7. Hi Snifter, Yes, I did reply on that thread but had a rude poster make a comment and so I decided to start a new thread as i didn't want an two and fro debate about it, it's just not necessary. This is purely information to help out others not to argue about it. I have been in touch with one of the ladies posting on that thread who had this happen to her, we are still in touch and she has said she will present my document, bar the personal info obviously to her lawyer and see what they say and whether if she had that at the time if it would have helped. I'm sure she will update on here. I was advised by my lawyer that if I was ever in that unfortunate situation that it should be handled in the UK courts and this is stated on the deed. I'm not entirely sure why she felt this was important but maybe someone a little more informed on this could tell me the importance of that as, as far as I was aware this Hague Law applies also in the UK too??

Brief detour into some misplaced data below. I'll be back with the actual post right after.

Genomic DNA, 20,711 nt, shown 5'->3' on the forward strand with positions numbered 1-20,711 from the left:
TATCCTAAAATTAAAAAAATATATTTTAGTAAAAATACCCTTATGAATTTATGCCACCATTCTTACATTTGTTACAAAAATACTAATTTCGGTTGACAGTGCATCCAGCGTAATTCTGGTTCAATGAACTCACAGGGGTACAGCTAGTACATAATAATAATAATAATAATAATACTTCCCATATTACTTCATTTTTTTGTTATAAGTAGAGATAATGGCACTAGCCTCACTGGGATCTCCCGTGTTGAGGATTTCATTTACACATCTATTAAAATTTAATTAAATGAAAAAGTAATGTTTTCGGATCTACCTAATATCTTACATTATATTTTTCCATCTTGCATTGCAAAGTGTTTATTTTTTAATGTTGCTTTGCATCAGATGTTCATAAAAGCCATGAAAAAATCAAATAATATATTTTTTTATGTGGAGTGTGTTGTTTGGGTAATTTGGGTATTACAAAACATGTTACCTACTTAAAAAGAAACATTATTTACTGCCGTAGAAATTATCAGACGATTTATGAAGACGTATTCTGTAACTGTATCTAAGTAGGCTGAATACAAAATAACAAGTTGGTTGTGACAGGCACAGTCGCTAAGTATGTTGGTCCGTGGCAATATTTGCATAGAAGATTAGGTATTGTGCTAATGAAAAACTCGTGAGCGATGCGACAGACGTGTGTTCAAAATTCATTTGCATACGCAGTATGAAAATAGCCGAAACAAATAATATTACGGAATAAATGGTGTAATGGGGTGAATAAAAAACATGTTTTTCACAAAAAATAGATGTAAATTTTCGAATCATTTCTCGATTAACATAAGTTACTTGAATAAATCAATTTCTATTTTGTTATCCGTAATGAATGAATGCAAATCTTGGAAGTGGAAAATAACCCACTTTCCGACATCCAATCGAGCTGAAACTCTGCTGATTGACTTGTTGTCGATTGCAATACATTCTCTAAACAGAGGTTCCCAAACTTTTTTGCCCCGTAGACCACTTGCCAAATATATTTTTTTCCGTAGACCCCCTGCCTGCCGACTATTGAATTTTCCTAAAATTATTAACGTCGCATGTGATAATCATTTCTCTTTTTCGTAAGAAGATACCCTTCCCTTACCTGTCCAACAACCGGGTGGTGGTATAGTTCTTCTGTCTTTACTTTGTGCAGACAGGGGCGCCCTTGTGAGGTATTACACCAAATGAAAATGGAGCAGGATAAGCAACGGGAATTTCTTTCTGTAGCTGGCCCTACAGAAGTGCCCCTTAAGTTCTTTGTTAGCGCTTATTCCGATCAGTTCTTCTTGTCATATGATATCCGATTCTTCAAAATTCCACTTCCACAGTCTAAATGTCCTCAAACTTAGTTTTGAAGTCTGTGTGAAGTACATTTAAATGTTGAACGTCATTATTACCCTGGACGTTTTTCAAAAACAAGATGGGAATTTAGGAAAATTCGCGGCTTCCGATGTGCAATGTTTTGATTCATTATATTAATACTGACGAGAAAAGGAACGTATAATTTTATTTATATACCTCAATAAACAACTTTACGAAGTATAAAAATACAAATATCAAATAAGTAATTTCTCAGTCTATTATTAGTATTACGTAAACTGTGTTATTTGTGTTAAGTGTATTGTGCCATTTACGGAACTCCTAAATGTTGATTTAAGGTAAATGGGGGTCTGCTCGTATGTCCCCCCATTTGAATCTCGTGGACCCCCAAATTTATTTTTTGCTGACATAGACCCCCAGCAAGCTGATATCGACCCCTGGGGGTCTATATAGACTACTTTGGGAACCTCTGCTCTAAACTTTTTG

8. Hi there, I'm about to emigrate with my wonderful family, my husband Greg and my two children. We have always looked at it as an adventure and that if things didn't work out we could just return home. This I'm sure will still be the case but I wanted to share something with you all. You never really think about the ' what ifs ' but I was made aware of an awful situation one lady ended up in and since then have found out that many more women have too, I'm sure some men also. Emigrating is such a big move and for some partners it can lead to separation as well as many other reasons of course. In this awful instance if one partner wants to return home to the UK and the other doesn't did you know that that person CANNOT return to the UK with their children? It is against the law if the other partner doesn't agree. If you were to fly home with your children, even if they are British Born it is classed as child abduction and you will be ordered to return them to Australia! After reading these stories we made the decision to get something written up with my lawyer as we both agreed it was important to write up our intentions and agreements before we left the UK, just incase. The problem is you never know how someone can turn after a break up, even my husband agreed with that and although he will say now that he'd never stop me wanting to go home with the kids if we break up you just never know. He is Australian and so if we separated it would be unlikely he would want to return to the UK but this law applies even if you're all British, once you land your children are Australian Residents! I have been in close contact with a lady who had this happen to her and with her kind help and my mum researching it a bit, my husband and I have a deed written up stating our intentions, what will happen to the children if we separate if I want to return to the UK. It also states that he will NOT take action under The Hague Convention Law, Child Abduction if I want to return home with them if things don't work out. This document cost £480, I think it's worth every penny as a security. I would strongly suggest people consider doing this before they leave. I have got 3 copies and my mum is keeping one here in the UK. It's not a nice thing to think about but it has happened to many and is a very sad ending to what should have been such an amazing experience. I'm not posting this to put a downer on people's dreams just sharing information I think is important to be aware of. This post is for information not open to the those 'negative' posters who like to swoop in and be rude! I posted a reply on the thread about this subject a little while back giving some information about what my mother had read only to receive a reply from somebody stating that they felt my mother was interfering and that that my husband should have been mortified by the fact that I'd even considered this! It's posters like that that make me dislike this site! I have taken time to write this to share the information I have gained in the hope that it may help others so please be respectful. This is meant to be helpful. Thank you. This is important information and information I'm very glad I was given to make me aware of this law that so many don't even know about. I hope this is helpful.